Martin Scorsese is one of my favorite directors, and when I heard that he spearheaded this movie, I was a bit surprise and full of anticipation on what to be learning from him this time.   Since I’ve long given up in my dream to work in Film production, I am making the most out of my yearning and ability.

HUGO tells the story of Hugo Cabret, an orphan who maintains the clock system in a Paris Railway Station. 

Before his father died in a museum fire accident, they were working on fixing an automaton, but after his father’s passing, he is left with hopes that it could link to his longing of his father.  Hugo lives in the walls of the station, and thrives by stealing food as well as mechanical parts he needed to make the automaton function. 

One day he is caught by the toy owner, George Melies, stealing parts he’s going to use for the automaton.   The toy owner took his notebook sort of droid manual, and for days he begged to claim it, he didn’t budge but the perseverance of Hugo won him over, and agrees to let him work in the toy shop until he pays off his debt so he can get back his notebook. 

While trying to recover the notebook, he meets Isabelle, the goddaughter of George Melies, and become friends with her.  When Hugo sees Isabelle’s necklace, he borrowed it realizing it’s the key he needs to make the automaton works.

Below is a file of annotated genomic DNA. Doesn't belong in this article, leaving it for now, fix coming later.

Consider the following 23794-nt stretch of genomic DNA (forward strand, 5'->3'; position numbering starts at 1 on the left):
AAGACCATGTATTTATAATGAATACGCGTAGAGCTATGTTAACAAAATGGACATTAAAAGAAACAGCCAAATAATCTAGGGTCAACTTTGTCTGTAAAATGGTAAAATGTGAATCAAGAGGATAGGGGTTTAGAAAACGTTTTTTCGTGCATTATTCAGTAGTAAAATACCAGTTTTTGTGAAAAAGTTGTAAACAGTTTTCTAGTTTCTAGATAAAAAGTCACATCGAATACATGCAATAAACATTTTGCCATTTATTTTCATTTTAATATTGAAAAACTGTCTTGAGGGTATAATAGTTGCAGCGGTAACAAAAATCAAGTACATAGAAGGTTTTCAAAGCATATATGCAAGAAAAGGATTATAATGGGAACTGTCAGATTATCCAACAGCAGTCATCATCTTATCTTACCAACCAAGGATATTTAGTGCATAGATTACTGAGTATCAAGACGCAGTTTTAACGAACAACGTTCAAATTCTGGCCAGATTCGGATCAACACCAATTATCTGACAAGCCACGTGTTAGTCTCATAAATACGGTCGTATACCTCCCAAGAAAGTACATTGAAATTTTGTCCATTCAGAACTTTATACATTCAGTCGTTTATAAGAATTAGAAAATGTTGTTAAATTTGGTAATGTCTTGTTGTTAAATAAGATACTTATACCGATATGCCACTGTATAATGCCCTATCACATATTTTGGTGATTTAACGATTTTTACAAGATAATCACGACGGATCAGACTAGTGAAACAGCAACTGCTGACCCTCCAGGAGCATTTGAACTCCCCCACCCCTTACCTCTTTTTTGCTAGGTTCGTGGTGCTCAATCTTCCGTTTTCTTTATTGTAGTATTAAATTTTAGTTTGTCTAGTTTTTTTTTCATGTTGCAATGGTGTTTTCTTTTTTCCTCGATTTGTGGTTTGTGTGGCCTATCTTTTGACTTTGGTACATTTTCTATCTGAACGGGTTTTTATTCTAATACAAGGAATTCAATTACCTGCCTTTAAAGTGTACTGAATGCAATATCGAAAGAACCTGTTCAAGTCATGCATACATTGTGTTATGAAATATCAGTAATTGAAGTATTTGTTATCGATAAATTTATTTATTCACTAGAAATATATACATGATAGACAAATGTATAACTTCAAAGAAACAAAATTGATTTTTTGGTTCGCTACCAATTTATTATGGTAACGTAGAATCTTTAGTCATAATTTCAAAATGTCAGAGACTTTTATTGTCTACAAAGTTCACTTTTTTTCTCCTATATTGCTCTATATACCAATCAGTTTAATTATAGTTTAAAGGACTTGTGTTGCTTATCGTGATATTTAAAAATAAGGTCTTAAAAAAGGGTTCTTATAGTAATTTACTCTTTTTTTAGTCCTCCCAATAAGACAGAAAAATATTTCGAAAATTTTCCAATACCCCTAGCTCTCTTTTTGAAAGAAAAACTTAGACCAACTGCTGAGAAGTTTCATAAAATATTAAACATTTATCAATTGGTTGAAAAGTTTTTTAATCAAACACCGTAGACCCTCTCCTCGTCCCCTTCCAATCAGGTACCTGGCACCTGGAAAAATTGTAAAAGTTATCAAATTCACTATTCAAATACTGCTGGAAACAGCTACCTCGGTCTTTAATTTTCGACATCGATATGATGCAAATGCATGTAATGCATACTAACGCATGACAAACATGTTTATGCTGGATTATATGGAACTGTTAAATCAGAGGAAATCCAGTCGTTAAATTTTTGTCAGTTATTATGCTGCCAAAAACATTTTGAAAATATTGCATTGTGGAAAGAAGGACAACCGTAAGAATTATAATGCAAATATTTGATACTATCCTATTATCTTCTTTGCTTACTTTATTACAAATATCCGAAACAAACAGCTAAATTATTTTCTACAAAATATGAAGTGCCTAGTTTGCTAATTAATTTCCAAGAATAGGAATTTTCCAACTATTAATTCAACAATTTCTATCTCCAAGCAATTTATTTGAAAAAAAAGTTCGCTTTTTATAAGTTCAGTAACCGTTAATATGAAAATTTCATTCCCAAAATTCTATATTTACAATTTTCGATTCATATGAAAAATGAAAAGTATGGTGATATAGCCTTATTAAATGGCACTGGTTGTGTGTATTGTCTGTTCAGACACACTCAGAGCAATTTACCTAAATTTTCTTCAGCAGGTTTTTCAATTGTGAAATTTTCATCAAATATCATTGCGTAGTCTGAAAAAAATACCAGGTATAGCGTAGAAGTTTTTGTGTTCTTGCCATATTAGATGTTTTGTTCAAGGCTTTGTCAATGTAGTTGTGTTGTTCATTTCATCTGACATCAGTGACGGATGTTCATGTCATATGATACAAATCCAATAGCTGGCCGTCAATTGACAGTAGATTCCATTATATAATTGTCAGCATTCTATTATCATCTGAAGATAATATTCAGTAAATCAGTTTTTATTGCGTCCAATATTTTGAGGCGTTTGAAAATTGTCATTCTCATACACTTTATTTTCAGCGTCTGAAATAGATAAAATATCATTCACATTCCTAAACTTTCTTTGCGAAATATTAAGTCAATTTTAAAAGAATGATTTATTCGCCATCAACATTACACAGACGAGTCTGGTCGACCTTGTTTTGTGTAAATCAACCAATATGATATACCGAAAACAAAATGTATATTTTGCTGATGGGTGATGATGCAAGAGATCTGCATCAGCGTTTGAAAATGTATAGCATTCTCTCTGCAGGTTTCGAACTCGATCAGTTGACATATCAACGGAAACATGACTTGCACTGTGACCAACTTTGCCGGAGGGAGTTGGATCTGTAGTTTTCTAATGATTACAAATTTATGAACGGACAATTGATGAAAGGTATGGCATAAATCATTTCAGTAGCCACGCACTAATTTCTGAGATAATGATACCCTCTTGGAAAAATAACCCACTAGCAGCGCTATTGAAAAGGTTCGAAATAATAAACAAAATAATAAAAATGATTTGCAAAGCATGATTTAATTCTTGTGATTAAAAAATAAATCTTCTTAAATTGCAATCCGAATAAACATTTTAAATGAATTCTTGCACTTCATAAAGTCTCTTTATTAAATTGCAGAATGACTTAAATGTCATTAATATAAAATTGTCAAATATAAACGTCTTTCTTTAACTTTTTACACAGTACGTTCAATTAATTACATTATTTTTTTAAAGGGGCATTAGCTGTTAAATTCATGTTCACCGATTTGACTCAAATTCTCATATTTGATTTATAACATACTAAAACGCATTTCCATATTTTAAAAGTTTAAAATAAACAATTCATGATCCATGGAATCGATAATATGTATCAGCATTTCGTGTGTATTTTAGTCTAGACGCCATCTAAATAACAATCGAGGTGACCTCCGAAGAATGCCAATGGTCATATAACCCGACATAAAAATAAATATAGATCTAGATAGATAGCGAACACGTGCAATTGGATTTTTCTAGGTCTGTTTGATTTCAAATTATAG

At first it scribbles undefined picture and then draws picture of a weird looking moon, and then wrote a name George Melies, which Isabelle recognizes as Papa George’s name. 

They summon Sherlock’s soul and go research, and discovered that Papa George used to be a famous Film Director. 

George Melies go back to the past he bitterly tried to forget with the help of Hugo and Isabelle and he reunites with the automaton that once shared his Film Making passion. 

Hugo is in the brink of being thrown out to the orphanage, but along with the droid, Papa George takes him in as well.

This is such a simple, sweet and visually appealing film.  It has the vibrancy of the youth and the heart of an adult who successfully challenged life.  The scenic approach is so engrossing and my child-like heart was in awe with the detailed beauty of the captured shots.  I love Martin Scorsese in his dark tones, and giving something light, heart-warming and a laid back narrative rich in appealing visuals complementing the wonderful characters just made me felt like a child with a toy that I can never let go even when I meet my first love.


I’ll rate it 4.5 out of 5 hearts.  (Photos are taken through Google Images search, abby is lazy to do screencaps *wink)


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